The Treasury Department published final regulations under Section 250 on July 15, 2020. Section 250 generally provides domestic corporations a deduction related to its foreign-derived intangible income (FDII) and global intangible low-taxed income (GILTI).
The final regulations are effective on September 14, 2020 and are generally applicable to tax years beginning on or after January 1, 2021 (with certain exceptions). However, the final regulations may be applied by taxpayers to taxable years beginning on or after January 1, 2018, provided the regulations are applied in their entirety (with certain exceptions).
The final regulations retain the basic approach and structure of the proposed regulations with certain modifications and clarifications. A few highlights include:
- Taxpayer favorable reduction to certain documentation requirements, including no specific substantiation requirement for establishing:
- Foreign person status;
- Foreign use related to sales of certain general property that are made directly to end users; and
- The location of general services provided to consumers.
- Note: the general substantiation requirements still apply.
Guidance Related to Foreign Use and Location of Foreign Service Recipients
- Modifications to foreign use standard for general property, including:
- Changes to manufacturing exception, including providing that general property is subject to a physical and material change if it is substantially transformed and is distinguishable from its original state. In addition, the final regulations provide a separate rule for the component test and retain the 20 percent safe harbor.
- The final regulations provide that electronic transfers of digital content (i.e., computer program or other content in digital format) are treated as general property for purposes of applying the regulations. In addition, general property primarily containing digital content that is transferred electronically is for foreign use based on the location where an end user downloads, installs, receives, or accesses the digital content. Where information is unavailable and gross receipts from all sales related to the end user are in the aggregate less than $50,000, the sale will be foreign.
- Modifications to foreign use standard for intangible property, including specific guidance related to who and where the end users are which in general is dependent upon whether the intangible property is embedded in or used in connection with the sales of general property, is used in providing a service, is used in research and development, or consists of a manufacturing method or process.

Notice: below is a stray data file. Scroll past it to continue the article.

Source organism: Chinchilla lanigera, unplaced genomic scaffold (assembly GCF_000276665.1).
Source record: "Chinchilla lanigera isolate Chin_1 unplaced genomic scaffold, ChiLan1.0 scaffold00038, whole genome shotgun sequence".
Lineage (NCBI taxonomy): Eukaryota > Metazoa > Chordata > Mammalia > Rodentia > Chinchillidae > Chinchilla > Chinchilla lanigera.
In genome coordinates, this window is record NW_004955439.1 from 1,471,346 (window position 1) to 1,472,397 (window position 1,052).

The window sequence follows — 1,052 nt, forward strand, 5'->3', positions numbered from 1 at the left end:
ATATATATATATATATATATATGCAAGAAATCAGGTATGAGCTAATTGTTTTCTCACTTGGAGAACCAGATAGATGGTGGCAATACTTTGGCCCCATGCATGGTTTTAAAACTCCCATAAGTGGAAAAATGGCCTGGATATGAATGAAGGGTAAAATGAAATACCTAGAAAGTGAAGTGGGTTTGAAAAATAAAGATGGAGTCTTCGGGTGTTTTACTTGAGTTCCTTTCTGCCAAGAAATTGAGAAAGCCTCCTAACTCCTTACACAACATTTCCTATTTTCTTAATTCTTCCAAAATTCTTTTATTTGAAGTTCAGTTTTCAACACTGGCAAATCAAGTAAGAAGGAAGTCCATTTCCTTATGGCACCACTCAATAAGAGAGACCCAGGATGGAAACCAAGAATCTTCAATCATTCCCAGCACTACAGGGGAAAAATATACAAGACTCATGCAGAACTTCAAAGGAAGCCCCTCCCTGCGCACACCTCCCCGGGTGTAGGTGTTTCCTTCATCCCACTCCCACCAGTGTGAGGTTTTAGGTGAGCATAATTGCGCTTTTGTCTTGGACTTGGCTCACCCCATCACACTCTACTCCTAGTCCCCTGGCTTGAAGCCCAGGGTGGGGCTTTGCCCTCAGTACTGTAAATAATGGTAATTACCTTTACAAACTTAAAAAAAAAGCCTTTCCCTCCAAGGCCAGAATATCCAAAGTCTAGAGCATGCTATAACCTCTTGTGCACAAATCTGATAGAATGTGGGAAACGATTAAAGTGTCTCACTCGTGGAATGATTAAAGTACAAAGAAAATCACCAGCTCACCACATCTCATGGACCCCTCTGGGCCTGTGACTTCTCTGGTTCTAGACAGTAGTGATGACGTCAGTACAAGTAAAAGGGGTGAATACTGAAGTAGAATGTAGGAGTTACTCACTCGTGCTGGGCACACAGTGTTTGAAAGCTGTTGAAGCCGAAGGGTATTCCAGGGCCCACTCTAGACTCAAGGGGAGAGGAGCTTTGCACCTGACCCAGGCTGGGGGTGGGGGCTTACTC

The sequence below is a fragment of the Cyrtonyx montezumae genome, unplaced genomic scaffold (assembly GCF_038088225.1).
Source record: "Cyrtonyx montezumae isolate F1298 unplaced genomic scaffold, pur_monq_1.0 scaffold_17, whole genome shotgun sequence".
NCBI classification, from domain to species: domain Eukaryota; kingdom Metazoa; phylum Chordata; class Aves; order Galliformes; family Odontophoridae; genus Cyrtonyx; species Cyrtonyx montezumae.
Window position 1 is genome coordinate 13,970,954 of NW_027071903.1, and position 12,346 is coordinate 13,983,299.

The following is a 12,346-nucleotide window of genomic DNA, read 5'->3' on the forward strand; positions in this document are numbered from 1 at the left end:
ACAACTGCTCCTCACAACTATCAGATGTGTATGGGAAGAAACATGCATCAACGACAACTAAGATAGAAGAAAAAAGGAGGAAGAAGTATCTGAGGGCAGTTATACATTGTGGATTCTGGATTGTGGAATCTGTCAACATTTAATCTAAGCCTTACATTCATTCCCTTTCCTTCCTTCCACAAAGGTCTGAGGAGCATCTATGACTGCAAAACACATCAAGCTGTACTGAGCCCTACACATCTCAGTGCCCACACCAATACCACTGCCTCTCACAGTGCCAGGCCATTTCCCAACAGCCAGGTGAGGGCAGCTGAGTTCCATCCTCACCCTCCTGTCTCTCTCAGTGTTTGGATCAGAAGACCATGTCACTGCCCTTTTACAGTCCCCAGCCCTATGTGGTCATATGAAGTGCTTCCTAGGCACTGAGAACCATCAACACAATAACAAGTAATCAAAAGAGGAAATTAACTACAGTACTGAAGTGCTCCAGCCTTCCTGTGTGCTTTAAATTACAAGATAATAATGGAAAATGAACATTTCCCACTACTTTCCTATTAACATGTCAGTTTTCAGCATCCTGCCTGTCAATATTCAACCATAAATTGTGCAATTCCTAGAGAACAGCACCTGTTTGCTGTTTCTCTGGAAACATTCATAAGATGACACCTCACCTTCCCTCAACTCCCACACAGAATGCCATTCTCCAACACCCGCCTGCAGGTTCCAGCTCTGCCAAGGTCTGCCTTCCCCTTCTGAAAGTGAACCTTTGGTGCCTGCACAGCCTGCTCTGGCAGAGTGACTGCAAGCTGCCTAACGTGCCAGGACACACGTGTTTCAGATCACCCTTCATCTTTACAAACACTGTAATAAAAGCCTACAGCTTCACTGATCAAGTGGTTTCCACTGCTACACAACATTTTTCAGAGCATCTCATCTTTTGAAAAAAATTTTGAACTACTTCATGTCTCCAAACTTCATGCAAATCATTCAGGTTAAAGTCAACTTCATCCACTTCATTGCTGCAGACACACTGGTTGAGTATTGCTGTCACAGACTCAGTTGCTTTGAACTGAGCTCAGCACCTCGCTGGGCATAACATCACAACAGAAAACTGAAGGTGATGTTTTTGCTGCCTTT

- Guidance related to the location of the recipient of general services. Generally retains the guidance in the proposed regulations but makes certain modifications, including:
- Provides for new subcategories for electronically supplied services and advertising services.
- Elimination of rule in proposed regulations that provided for an allocation method where the taxpayer did not have reliable information regarding the specific location of a business recipient.
- For business recipients of general services that do not have an office or fixed place of business (such as a partnership that does not itself have any offices or employees but is managed by one or more of its partners), the recipient is deemed to be located at its primary billing address.
- Eliminates the ordering rules for sections 250, 163(j), 172, and other Code provisions that were provided in the proposed regulations. Until further guidance is provided, taxpayers may use any reasonable method so long as the taxpayer consistently applies the method for all tax years beginning on or after January 1, 2021.
- Guidance related to the allocation of expenses in determining Deduction Eligible Income (DEI) and Foreign Derived Deduction Eligible Income (FDDEI), including providing that certain limitations and carryovers (such as sections 163(j), 170(b)(2), 172, 246(b), and 250) are not taken into account.
- Removed the rule in the proposed regulations that the exclusive apportionment rule does not apply in apportioning R&E expenses to DEI and FDDEI.
Related Party Rules
- Modifications to the related party rules, including:
- Modifies the resale rule to generally allow a taxpayer to treat a sale to a related party as an FDDEI transaction in the tax year of the related party sale provided that an unrelated party transaction has or will occur in the ordinary course of business with respect to the property sold to the related party. The final regulations provide further guidance with respect to how this determination is made.
- Provides that an intermediate sale to a US related party will not disqualify the sale as an FDDEI sale.
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